Datensatz vom 27.09.2013
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Shibumi is the essence of beauty, or elegance in its minimal form. A shibumi object may appear simple but will reward the viewer with hidden depths as it is explored over time. Shibumi is simplicity hiding complexity.
The Shibumi set is not a single game but many games; it is the simplest of game systems. The set includes a square board with 4x4 holes and 48 white, black and red balls (16 each).
Balls may only stack on 2x2 platforms of existing balls. Conversely, if a ball is removed then any others that it supports will drop. Any ball that directly supports two or more on the level above is pinned and cannot be removed. If a ball is not pinned then it’s free.
Published by nestorgames, it is presented in 3 editions:
- Ninja: Small, light, portable. It includes a black and small cotton bag, a blue foam board, 19mm plastic balls in 3 colours (16 each of white, black and red), and a sheet with rules for 7 games.
- Samurai: Big, solid, strong. It includes a big white bag, a laser-cut 8mm thick 'ice' acrylic board and 25mm phenolic resin balls (same material as snooker balls) in 3 colours (16 each of white, black and red), and a sheet with rules for 7 games. Optionaly 3 bowls for the marbles can be purchased.
- Shogun: The executive edition for the big boss. It includes a big laser-cut 8mm thick 'ice' acrylic box with 4x4 holes on its lid, a big white bag, 25mm phenolic resine balls in 3 colours (16 each of white, black and red), and a pendrive with rules for many games. You will be able download future games and computer versions into your pendrive as they become available.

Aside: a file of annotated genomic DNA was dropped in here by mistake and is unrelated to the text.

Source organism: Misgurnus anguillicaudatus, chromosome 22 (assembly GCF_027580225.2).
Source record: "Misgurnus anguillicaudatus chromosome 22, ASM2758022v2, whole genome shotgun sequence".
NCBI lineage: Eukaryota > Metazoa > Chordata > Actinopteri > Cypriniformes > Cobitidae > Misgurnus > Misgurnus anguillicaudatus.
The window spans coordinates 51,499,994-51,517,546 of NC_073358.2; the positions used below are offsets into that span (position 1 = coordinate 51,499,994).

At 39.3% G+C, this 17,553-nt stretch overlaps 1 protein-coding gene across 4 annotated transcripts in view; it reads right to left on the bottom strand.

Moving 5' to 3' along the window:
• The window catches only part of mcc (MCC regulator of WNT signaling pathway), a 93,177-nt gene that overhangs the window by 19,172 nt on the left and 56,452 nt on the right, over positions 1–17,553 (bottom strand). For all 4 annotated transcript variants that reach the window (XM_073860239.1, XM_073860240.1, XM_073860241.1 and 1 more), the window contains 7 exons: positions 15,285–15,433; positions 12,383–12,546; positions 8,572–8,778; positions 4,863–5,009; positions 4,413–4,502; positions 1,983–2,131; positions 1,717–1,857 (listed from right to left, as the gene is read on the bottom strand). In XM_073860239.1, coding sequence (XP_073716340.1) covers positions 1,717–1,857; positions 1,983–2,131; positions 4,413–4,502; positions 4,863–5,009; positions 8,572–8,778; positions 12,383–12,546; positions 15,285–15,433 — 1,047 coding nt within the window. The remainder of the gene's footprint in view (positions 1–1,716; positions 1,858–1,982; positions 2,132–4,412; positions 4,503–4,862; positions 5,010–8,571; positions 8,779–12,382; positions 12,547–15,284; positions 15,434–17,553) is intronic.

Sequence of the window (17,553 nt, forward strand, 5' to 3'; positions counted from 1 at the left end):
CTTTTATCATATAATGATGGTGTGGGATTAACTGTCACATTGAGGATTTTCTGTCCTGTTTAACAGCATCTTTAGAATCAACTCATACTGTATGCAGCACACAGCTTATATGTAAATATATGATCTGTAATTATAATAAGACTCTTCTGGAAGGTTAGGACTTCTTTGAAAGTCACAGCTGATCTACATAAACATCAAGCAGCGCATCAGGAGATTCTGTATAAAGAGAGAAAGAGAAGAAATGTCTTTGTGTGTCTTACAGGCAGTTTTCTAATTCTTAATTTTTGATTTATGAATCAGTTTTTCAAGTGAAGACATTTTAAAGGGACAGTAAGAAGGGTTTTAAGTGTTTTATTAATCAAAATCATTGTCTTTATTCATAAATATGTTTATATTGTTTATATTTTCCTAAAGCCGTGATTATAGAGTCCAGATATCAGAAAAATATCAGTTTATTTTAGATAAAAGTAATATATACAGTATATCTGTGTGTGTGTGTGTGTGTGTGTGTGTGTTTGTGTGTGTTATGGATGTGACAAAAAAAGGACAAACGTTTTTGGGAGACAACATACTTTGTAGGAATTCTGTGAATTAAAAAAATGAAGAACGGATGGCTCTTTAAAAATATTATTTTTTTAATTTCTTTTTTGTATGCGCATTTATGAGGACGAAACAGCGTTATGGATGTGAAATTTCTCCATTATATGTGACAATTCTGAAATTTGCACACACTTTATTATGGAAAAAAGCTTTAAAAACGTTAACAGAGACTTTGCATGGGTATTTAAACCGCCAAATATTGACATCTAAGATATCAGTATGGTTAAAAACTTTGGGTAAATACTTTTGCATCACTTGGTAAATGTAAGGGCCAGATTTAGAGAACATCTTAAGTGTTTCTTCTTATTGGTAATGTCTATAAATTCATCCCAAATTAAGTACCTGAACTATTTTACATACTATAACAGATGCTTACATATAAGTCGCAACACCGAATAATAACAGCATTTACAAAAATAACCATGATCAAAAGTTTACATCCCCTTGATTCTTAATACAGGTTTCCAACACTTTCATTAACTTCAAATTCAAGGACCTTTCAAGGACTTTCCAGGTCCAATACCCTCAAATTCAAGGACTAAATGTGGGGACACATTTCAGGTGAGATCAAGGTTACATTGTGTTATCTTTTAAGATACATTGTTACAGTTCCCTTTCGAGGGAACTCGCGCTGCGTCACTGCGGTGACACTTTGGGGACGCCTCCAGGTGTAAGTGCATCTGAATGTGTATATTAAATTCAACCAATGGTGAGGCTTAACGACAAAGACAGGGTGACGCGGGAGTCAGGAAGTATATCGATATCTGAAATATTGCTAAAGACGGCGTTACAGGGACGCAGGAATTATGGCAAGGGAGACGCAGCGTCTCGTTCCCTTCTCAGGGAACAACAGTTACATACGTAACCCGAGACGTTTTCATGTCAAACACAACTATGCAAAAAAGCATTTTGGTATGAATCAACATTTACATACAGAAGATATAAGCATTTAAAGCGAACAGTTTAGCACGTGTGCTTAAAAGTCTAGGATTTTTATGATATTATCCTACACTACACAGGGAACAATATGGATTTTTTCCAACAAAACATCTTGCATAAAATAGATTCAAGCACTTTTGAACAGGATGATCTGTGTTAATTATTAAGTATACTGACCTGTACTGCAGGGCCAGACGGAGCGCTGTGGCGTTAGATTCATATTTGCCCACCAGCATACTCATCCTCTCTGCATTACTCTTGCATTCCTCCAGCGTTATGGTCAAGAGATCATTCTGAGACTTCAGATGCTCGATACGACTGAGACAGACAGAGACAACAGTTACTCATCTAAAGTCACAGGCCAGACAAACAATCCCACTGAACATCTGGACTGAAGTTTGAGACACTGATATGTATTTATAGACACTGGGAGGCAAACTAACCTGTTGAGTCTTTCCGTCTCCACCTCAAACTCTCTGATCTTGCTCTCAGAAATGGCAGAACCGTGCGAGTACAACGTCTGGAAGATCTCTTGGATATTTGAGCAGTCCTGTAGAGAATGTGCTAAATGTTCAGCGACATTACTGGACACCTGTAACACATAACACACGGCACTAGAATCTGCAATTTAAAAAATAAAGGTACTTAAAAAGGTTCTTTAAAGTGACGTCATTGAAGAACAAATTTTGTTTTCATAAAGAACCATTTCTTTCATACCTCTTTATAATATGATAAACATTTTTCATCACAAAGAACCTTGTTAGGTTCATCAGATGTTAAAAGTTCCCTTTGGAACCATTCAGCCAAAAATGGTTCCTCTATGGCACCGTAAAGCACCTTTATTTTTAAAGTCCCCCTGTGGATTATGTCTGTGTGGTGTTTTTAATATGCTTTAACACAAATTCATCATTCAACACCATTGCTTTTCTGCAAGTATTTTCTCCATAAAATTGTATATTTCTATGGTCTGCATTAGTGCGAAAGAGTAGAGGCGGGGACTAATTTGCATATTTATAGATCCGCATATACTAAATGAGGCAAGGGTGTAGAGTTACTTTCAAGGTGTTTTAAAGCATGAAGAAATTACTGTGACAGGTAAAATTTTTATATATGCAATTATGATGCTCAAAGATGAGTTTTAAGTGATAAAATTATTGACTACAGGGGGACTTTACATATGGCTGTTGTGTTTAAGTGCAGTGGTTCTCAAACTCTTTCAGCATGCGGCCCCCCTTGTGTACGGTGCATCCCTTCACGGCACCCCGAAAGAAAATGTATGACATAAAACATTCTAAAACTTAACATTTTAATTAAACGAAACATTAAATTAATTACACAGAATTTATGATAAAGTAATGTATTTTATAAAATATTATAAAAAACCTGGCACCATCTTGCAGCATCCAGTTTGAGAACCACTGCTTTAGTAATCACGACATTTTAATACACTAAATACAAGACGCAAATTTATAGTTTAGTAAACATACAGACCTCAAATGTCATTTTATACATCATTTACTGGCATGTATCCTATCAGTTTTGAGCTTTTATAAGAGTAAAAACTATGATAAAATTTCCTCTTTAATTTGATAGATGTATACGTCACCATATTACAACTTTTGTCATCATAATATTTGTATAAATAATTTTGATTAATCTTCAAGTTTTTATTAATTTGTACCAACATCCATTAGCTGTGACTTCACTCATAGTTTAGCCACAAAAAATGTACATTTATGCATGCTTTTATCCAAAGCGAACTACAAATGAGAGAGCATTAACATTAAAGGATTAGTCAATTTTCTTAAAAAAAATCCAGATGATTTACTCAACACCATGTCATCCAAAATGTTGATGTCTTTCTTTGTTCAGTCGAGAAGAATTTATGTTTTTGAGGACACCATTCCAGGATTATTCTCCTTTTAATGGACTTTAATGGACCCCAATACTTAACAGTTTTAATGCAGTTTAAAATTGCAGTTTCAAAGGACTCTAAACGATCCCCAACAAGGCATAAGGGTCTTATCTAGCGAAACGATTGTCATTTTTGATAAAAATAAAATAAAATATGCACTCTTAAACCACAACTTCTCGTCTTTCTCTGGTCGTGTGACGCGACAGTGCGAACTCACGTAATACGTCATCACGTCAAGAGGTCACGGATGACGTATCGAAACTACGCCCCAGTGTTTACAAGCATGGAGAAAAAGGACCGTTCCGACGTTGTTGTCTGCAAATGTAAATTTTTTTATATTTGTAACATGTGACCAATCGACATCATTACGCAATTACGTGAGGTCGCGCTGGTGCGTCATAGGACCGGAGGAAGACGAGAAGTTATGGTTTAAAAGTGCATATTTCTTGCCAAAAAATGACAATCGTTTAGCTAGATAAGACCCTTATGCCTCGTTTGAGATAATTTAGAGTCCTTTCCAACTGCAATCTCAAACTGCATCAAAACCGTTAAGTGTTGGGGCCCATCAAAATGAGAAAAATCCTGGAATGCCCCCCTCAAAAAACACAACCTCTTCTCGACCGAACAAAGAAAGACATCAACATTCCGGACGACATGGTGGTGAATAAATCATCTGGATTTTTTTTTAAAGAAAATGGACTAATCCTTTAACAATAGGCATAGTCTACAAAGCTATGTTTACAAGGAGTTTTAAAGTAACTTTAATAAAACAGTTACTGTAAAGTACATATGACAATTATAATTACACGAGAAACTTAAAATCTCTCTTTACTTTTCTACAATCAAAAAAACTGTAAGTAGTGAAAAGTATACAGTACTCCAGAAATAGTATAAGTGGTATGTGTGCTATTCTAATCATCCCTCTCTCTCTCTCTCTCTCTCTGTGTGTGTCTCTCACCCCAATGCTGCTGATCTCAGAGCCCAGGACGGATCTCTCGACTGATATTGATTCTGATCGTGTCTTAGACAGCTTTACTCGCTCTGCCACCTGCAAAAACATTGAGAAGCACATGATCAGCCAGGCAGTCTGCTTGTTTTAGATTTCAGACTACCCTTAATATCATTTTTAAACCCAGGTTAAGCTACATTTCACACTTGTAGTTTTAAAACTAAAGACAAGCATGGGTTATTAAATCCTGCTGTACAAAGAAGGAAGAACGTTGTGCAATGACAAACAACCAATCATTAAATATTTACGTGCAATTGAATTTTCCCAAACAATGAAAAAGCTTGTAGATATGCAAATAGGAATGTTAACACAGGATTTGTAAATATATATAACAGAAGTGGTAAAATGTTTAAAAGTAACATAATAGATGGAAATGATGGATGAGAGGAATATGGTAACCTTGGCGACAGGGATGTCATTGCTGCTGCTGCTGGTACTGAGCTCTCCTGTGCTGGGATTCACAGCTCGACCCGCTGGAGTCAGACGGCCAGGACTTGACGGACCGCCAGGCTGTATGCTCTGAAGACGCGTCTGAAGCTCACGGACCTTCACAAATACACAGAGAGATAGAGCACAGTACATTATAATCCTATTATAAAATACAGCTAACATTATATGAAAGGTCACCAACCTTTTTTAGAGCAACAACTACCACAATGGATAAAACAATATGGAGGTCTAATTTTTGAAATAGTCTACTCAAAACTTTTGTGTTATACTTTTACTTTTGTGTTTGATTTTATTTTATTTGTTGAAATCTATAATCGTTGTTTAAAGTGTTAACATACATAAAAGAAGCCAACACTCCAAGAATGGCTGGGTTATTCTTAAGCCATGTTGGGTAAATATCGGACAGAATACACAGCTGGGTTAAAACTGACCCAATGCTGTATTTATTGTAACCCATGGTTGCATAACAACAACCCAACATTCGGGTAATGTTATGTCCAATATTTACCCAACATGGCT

The phenolic balls are absolutely exquisite as they are:
- Light: around 15 grams each.
- Round: each ball is perfectly spherical without blemish; they stack and drop correctly every time.
- Warm: both in temperature and in the nice snooker ball "clack" they make when struck together.
- Tough: they won't chip or crack and seem pretty much indestructible.
They look and feel fantastic. When you pick them up you just want to keep fondling them.
Games and puzzles based on square pyramidal stackings have existed at least since Edouard Lucas' cannon-ball stacking problem of 1875. The most famous 4x4 square pyramidal game is Pylos (published by Gigamic). Shibumi is different due to the third ball colour, drop mechanism, different numbers of players, lack of a board gutter, and the fact that it's a system for playing many games rather than the embodiment of a single game. Some Shibumi games may be playable with a Pylos set but many will not.
Shibumi game system concept by Cameron Browne 2011.Dies ist ein Spiel-Datensatz. Bislang wurde noch kein ausführlicher Spieltest hinterlegt.